In a clear shift from the President Barack Obama administration during which arriving Muslim refugees outnumbered Christian refugees, more Christian than Muslim refugees have been admitted to the United States under President Donald Trump, according to the Pew Research Center.
The Pew analysis, based on data from the Department of State to compare the first few months of the Trump administration to the last year of the Obama administration, reveals that 9,598 Christians emigrated to the country from Jan. 21 to June 30, compared to 7,250 Muslim refugees.
The religious composition of refugees to the U.S. has been shifting on a monthly basis as well, Pew notes.
In February, Trump's first full month in office, Muslims accounted for 50 percent of the 4,580 refugees who entered the country, and Christians made up 41 percent of arrivals. By June, Christians made up 57 percent of arrivals, while Muslims accounted for 31 percent.
During the fiscal year 2016, a record number of Muslim refugees entered the U.S. and Muslims made up 46 percent of admitted refugees and Christians made up 44 percent.
On Jan. 27, Trump issued an executive order to restrict people traveling into the U.S. from seven majority-Muslim countries, including Iran, Iraq, Libya, Somalia, Sudan, Syria and Yemen. It also temporarily halted the U.S. Refugee Resettlement Program, and put a new, lower cap on refugee admissions at 50,000 people annually. However, Trump's revised executive order states no religious preference for refugee admissions.
"It's not clear why the religious composition of refugees to the U.S. has changed since February," Pew notes. "Also, it's not yet known whether the religious composition of refugee applicants (not arrivals) has shifted during the Trump administration, since it is likely that many refugees admitted from February through June actually applied to the Refugee Resettlement Program before Trump took office (the refugee application process typically takes between 18 and 24 months to complete)."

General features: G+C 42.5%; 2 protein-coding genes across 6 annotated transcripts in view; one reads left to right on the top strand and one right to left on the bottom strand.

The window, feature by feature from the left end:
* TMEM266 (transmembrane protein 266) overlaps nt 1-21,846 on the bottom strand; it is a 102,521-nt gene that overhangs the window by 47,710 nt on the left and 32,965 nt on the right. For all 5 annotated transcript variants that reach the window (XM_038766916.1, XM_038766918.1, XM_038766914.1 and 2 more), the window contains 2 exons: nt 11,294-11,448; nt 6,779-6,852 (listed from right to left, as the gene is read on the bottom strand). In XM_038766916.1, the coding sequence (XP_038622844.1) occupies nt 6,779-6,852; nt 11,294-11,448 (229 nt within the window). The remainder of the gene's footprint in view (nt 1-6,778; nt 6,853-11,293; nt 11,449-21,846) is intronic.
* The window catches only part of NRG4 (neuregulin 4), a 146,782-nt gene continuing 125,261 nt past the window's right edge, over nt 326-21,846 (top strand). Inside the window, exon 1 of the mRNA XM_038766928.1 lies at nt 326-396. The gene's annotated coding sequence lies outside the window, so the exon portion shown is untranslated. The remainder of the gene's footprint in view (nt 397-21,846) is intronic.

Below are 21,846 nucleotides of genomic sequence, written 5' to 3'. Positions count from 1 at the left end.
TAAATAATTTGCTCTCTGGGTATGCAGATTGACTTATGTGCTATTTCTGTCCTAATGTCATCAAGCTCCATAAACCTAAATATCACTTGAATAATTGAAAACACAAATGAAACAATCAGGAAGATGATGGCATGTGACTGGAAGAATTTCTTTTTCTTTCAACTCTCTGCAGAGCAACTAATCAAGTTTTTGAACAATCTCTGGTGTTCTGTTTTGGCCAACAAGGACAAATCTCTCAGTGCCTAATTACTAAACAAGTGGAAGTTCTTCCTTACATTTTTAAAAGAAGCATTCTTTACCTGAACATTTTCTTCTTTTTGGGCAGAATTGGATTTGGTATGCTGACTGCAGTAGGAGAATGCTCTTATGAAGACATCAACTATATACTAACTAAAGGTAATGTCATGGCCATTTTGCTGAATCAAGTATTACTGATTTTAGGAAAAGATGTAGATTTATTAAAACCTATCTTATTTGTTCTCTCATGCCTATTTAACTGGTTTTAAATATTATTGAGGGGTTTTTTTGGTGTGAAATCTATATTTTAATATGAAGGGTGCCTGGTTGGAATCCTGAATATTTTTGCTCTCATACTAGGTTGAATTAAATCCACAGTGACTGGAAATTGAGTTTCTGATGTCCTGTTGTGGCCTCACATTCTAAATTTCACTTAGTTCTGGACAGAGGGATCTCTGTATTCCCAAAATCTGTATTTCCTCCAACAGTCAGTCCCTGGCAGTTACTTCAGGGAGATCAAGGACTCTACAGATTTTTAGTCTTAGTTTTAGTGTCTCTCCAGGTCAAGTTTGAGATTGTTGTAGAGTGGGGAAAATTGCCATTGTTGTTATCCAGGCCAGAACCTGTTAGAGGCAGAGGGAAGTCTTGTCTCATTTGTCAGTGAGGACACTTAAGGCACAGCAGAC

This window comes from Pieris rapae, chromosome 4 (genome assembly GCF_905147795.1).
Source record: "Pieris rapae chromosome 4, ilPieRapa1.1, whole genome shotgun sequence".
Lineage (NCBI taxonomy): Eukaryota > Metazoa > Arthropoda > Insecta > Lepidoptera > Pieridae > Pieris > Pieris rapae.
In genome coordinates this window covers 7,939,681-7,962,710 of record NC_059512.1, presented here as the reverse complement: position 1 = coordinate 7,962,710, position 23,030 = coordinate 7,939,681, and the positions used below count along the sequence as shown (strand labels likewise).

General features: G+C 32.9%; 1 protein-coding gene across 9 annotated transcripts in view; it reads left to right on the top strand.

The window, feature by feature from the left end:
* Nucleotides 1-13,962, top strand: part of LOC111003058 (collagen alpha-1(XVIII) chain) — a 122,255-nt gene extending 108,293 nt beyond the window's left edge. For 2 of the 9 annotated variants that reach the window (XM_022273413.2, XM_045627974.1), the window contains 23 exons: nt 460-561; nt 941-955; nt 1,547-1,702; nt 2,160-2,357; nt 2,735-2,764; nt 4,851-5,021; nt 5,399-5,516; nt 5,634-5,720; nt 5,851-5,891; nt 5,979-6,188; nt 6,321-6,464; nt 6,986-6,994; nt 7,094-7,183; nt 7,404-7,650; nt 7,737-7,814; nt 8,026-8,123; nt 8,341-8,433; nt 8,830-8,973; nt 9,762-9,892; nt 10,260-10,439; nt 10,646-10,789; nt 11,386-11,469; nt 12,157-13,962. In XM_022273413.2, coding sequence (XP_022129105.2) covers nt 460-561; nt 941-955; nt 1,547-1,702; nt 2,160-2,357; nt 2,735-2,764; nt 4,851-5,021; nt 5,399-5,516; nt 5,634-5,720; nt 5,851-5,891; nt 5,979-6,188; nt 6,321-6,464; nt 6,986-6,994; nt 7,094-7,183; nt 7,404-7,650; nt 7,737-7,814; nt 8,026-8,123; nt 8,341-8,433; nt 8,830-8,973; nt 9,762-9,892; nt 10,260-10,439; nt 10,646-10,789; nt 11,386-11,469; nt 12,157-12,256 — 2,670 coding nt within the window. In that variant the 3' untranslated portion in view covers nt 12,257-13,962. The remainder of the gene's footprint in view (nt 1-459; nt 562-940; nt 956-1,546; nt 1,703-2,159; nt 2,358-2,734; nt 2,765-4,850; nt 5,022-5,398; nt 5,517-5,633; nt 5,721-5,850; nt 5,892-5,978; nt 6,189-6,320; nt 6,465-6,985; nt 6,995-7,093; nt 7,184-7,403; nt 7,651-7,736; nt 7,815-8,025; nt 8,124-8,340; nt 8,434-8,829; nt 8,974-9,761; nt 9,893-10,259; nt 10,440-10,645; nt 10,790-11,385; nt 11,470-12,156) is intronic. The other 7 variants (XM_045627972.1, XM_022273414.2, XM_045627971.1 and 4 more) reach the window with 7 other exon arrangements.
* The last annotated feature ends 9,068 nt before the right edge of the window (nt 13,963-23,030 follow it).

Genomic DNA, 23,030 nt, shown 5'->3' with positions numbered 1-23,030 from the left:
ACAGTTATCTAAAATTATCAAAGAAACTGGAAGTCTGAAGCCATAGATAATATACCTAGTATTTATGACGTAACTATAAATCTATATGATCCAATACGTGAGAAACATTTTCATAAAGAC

Earlier this week, the State Department said the U.S. refugee program has surpassed the 50,000-person cap, which will now bar many refugees from entering the country.
"Beginning July 13, only those individuals who have a credible claim to a bona fide relationship with a person or entity in the United States will be eligible for admission through the U.S. Refugee Admissions Program," a State Department spokesperson said.
About 85,000 refugees arrived in the United States in the 2016 fiscal year under President Obama.
Two-thirds of all refugees who entered America last year came as religious majorities in their home country. The top 10 nations where the vast majority of refugees came from were: the Democratic Republic of Congo (19 percent), Syria (15), Burma (15), Iraq (12), Somalia (11), Bhutan (7), Iran (4), Afghanistan (3), Ukraine (3) and Eritrea (2).
Christians are a religious majority in three of the 10 countries, including the Democratic Republic of Congo.